- Development of interactive tutorials on topics such as plagiarism.
- Creating and updating web pages to educate users on information literacy.
- Teaching instruction sessions designed to introduce general or specific library resources and services.
- Development of assessment tools that measure the effectiveness of library instruction.
- Working with Education and Outreach staff to design and teach sessions to students at all levels and on a variety of topics.
The projects will be determined by the intern's area of expertise and interest, as well as the Department’s priorities for instruction.
Internships in the Reference Department will provide students with the opportunity to work with experienced reference librarians to assist in a variety of services and to learn about the provision of quality reference service. The Langson Library contains the collections and services that support research and teaching in the Arts, Humanities, Education, Social Sciences, Social Ecology, and Business & Management. The Science Library contains the collections and services that support research and teaching in the Biological Sciences, Physical Sciences, Computer and Information Sciences, Engineering, and the Health Sciences.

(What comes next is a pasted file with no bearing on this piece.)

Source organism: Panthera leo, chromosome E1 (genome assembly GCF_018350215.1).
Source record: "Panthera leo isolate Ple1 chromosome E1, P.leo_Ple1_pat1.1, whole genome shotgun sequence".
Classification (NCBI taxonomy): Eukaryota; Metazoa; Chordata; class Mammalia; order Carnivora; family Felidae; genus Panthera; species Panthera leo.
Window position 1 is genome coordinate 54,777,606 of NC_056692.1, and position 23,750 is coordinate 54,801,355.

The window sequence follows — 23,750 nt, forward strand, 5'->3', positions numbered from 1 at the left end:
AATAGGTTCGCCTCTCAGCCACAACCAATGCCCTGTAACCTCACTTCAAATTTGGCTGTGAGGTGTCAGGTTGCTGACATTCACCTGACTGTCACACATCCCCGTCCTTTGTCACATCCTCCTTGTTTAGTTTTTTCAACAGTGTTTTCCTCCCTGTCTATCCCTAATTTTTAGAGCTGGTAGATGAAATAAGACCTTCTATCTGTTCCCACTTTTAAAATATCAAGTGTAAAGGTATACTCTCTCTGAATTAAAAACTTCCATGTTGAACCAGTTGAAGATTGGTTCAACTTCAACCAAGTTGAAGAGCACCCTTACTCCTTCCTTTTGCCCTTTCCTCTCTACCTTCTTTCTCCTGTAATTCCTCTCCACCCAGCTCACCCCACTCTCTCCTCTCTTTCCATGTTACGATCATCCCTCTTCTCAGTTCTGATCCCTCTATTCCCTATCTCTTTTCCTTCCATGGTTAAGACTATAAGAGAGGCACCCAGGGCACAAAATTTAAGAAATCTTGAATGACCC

Potential aspects of this internship are:
- Providing reference and information assistance at main reference desk in the Langson Library.
- Assisting with the development and maintenance of library web pages, including libguides.
- Assisting in various assessment projects, using statistical data and assessment strategies.
Interns should have some background or significant interest in public service. Some background in data analysis techniques would be desirable, but not required. Specific projects will be determined by the intern’s area of expertise and interest, as well as department projects and needs at the time of the internship. Students who can commit to a two-quarter internship are preferred. The intern will work directly with a librarian on a specific project, in addition to working with others within the department at the reference desk or on other tasks.
Special Collections and Archives
An internship in Special Collections and Archives offers students the opportunity to gain experience processing archival collections. Interns will be trained to arrange, preserve, and describe one or more collections according to local and national standards. They will work closely with a Special Collections & Archives librarian. Interns may expect to gain experience
- Developing processing plans,
- Recommending appraisal actions,
- Organizing and housing materials in multiple formats,
- Describing collections using Describing Archives: A Content Standard (DACS),
- Implementing some aspects of Greene and Meissner's "More Product, Less Process," and
- Creating EAD-encoded finding aids for the Online Archive of California
Projects will be selected with the intern's subject expertise and interests in mind. Completion of coursework in archival management is strongly preferred.